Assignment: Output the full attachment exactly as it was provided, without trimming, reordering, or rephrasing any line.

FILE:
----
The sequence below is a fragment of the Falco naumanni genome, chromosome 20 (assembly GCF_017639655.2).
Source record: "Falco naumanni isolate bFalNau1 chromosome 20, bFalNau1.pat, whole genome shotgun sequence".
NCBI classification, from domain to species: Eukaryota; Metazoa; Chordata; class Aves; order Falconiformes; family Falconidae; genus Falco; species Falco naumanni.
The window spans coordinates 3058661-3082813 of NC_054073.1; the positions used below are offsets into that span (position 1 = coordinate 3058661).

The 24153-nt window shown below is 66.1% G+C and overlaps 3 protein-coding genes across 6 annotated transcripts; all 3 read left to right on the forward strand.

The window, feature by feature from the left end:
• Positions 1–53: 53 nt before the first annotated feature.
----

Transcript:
The sequence below is a fragment of the Falco naumanni genome, chromosome 20 (assembly GCF_017639655.2).
Source record: "Falco naumanni isolate bFalNau1 chromosome 20, bFalNau1.pat, whole genome shotgun sequence".
NCBI classification, from domain to species: Eukaryota; Metazoa; Chordata; class Aves; order Falconiformes; family Falconidae; genus Falco; species Falco naumanni.
The window spans coordinates 3058661-3082813 of NC_054073.1; the positions used below are offsets into that span (position 1 = coordinate 3058661).

The 24153-nt window shown below is 66.1% G+C and overlaps 3 protein-coding genes across 6 annotated transcripts; all 3 read left to right on the forward strand.

The window, feature by feature from the left end:
• Positions 1–53: 53 nt before the first annotated feature.